We are all familiar with the impacts of climate change on snow in Australia. For instance, the snow pack has been in decline since 1957. And a report commissioned by the Victorian government suggests that the end of natural snow could be as close as a couple of decades.
One obvious phenomena we have seen often in recent years has been weather coming down from the tropics in north western Australia. These rains are often ‘snow killer’ events which can massively impact on the snow base.
Sadly, recent climate research suggests that the Australian Alps may suffer from a loss of snow and surrounding regions could endure flooding as climate change supercharges phenomena known as ‘atmospheric rivers’.
Professor Hamish McGowan from The University of Queensland (UofQ) said research showed this phenomenon would likely drastically alter Australia’s alpine wilderness.
The following comes from a U of Q media release:
“Atmospheric rivers are long, narrow regions of high moisture content in the lower atmosphere that transport most of the water vapour from the tropics to the sub-tropics and midlatitudes,” Professor McGowan said.
“As the name suggests, they’re like large rivers in the sky, often extending over thousands of kilometres, and as the climate warms, the intensity of these events is predicted to become more extreme and frequent.
“Climate change means more rain on the snowpack, and increased snowmelt in these regions.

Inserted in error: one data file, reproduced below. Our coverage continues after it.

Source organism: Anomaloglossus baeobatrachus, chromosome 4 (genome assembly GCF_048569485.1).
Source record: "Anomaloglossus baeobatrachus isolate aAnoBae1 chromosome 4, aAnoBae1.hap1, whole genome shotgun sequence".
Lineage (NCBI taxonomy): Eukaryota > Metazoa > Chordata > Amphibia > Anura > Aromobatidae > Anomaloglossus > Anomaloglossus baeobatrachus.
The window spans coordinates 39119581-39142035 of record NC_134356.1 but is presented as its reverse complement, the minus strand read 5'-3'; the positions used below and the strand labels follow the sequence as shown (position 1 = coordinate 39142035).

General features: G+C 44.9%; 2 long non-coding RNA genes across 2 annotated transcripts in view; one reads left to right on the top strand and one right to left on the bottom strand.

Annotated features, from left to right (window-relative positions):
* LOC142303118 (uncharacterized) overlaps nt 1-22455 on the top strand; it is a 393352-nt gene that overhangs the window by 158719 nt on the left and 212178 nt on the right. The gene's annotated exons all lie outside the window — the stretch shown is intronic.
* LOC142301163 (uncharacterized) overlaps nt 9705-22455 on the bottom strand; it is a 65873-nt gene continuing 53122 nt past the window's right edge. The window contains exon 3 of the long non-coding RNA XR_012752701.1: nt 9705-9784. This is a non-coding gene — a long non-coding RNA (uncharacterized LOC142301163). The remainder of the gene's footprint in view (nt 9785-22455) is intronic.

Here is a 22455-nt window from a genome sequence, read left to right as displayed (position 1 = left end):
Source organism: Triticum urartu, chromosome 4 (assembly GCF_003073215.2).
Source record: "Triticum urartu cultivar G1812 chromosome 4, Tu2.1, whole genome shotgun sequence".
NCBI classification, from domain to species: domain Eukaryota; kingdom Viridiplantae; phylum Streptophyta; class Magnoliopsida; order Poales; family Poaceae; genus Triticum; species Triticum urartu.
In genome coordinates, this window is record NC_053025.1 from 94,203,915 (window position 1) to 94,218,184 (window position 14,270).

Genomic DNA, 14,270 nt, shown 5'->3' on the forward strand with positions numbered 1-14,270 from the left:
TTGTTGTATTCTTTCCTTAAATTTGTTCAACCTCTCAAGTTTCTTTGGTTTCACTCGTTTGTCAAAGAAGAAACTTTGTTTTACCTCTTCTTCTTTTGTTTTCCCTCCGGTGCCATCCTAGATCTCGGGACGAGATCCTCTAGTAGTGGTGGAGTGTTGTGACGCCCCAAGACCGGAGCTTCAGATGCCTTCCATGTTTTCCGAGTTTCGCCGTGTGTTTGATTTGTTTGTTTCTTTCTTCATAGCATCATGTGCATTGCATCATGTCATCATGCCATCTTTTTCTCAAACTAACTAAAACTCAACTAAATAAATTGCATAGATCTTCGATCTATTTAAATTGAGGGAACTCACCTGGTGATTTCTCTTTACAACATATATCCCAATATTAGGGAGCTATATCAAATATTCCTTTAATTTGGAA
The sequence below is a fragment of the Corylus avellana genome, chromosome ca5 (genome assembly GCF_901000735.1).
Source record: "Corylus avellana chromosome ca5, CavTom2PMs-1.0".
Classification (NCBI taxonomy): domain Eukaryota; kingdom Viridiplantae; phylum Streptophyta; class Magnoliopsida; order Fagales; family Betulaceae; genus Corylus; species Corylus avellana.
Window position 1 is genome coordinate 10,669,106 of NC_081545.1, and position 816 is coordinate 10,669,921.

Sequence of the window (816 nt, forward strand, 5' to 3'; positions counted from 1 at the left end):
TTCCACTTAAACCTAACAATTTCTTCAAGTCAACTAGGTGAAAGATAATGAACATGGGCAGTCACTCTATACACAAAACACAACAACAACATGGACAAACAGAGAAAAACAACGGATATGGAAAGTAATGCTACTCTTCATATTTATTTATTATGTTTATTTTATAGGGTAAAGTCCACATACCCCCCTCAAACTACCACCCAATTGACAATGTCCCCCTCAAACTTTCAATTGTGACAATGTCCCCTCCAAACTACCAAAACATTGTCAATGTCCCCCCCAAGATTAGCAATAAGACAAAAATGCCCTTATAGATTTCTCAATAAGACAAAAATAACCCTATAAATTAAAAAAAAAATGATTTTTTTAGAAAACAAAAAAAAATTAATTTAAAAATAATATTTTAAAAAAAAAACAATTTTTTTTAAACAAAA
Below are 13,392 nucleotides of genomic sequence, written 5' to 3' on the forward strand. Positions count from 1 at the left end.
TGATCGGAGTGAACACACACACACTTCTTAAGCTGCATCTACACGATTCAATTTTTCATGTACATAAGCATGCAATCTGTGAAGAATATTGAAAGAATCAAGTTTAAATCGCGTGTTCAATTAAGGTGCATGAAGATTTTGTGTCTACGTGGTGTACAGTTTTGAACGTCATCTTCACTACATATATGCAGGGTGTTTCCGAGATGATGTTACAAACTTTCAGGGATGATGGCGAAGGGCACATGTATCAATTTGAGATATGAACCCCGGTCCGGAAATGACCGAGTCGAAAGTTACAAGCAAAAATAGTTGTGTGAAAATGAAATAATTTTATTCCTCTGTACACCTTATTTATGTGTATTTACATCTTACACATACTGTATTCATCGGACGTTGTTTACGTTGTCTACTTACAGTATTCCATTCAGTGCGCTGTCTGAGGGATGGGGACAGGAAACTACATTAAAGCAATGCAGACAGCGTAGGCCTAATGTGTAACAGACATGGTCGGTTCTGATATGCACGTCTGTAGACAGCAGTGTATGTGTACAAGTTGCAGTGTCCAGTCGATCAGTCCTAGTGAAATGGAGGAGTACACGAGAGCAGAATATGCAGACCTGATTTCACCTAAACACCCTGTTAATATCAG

“Because of the fragile nature of the marginal Australian snowpack, even the smallest increases in energy from rain-on-snow events can trigger rapid snowmelt, sometimes leading to severe flash flooding.”
While atmospheric rivers can be vital in bringing rainfall and at times breaking droughts, their increasing unpredictability places communities around the globe and hundreds of billions of dollars’ worth of infrastructure at risk.
As the rate of global warming hastens, snow-covered areas in Australia and abroad could take on a completely different complexion by 2050.
“Because snowpacks are being forced upslope, and winter-time precipitation is declining, we’ll see quite drastic reductions in the length of the Australian ski season, which will become very reliant on man-made snow,” Professor McGowan said.
“Areas such as western United States will be similarly affected, as atmospheric rivers have a huge impact on the seasonal snowpack in those regions.
“This has already been shown to result in significant snowfalls at higher elevations, and unexpected and sometimes catastrophic flooding events, which cost the region up to $1.1 billion US annually.”
Professor McGowan said the future of Australian Alps hangs in the balance, and hinges on a variety of factors.
“The Australian Alps snowpack is marginal already but is also facing reductions in snow depth and winter-time precipitation, as well as predicted reductions in snow cover to the extent of 60 per cent by 2070,” he said.
“Collectively, these factors may lead to more fleeting snow cover in the Australian Alps by 2050 or even sooner.”
The research has been published in Journal of Hydrometeorology (DOI: 10.1175/JHM-D-20-0293.1).